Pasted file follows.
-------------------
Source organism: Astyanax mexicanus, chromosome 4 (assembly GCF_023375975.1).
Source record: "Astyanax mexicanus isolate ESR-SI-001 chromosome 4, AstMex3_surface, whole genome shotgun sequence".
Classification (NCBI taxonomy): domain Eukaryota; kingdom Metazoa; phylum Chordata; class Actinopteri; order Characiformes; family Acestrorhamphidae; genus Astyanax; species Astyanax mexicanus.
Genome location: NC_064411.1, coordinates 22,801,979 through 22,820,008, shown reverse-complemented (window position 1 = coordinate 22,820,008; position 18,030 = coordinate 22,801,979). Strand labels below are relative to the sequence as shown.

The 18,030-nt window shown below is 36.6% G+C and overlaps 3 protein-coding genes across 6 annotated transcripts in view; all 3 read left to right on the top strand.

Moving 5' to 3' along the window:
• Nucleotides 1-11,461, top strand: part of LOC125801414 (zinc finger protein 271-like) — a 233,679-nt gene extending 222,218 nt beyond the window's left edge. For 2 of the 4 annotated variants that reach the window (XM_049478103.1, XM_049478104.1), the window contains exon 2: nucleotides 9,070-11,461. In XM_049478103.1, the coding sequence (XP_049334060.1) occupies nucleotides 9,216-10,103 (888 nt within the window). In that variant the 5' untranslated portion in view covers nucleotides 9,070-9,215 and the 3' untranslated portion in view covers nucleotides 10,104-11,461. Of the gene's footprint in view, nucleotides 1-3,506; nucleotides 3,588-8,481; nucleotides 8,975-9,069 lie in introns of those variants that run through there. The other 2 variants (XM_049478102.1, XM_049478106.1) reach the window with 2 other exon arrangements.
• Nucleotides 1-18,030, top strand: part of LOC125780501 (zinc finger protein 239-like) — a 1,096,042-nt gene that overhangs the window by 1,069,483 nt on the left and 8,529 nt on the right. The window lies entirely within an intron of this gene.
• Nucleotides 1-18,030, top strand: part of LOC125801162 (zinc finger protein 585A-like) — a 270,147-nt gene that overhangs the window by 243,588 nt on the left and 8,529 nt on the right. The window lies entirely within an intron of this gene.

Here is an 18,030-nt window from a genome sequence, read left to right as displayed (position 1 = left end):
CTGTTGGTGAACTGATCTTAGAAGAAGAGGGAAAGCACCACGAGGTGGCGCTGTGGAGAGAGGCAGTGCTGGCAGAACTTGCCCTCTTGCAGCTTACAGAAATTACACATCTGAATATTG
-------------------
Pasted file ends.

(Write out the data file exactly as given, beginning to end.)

Source organism: Astyanax mexicanus, chromosome 4 (assembly GCF_023375975.1).
Source record: "Astyanax mexicanus isolate ESR-SI-001 chromosome 4, AstMex3_surface, whole genome shotgun sequence".
Classification (NCBI taxonomy): domain Eukaryota; kingdom Metazoa; phylum Chordata; class Actinopteri; order Characiformes; family Acestrorhamphidae; genus Astyanax; species Astyanax mexicanus.
Genome location: NC_064411.1, coordinates 22,801,979 through 22,820,008, shown reverse-complemented (window position 1 = coordinate 22,820,008; position 18,030 = coordinate 22,801,979). Strand labels below are relative to the sequence as shown.

The 18,030-nt window shown below is 36.6% G+C and overlaps 3 protein-coding genes across 6 annotated transcripts in view; all 3 read left to right on the top strand.

Moving 5' to 3' along the window:
• Nucleotides 1-11,461, top strand: part of LOC125801414 (zinc finger protein 271-like) — a 233,679-nt gene extending 222,218 nt beyond the window's left edge. For 2 of the 4 annotated variants that reach the window (XM_049478103.1, XM_049478104.1), the window contains exon 2: nucleotides 9,070-11,461. In XM_049478103.1, the coding sequence (XP_049334060.1) occupies nucleotides 9,216-10,103 (888 nt within the window). In that variant the 5' untranslated portion in view covers nucleotides 9,070-9,215 and the 3' untranslated portion in view covers nucleotides 10,104-11,461. Of the gene's footprint in view, nucleotides 1-3,506; nucleotides 3,588-8,481; nucleotides 8,975-9,069 lie in introns of those variants that run through there. The other 2 variants (XM_049478102.1, XM_049478106.1) reach the window with 2 other exon arrangements.
• Nucleotides 1-18,030, top strand: part of LOC125780501 (zinc finger protein 239-like) — a 1,096,042-nt gene that overhangs the window by 1,069,483 nt on the left and 8,529 nt on the right. The window lies entirely within an intron of this gene.
• Nucleotides 1-18,030, top strand: part of LOC125801162 (zinc finger protein 585A-like) — a 270,147-nt gene that overhangs the window by 243,588 nt on the left and 8,529 nt on the right. The window lies entirely within an intron of this gene.

Here is an 18,030-nt window from a genome sequence, read left to right as displayed (position 1 = left end):
CTGTTGGTGAACTGATCTTAGAAGAAGAGGGAAAGCACCACGAGGTGGCGCTGTGGAGAGAGGCAGTGCTGGCAGAACTTGCCCTCTTGCAGCTTACAGAAATTACACATCTGAATATTG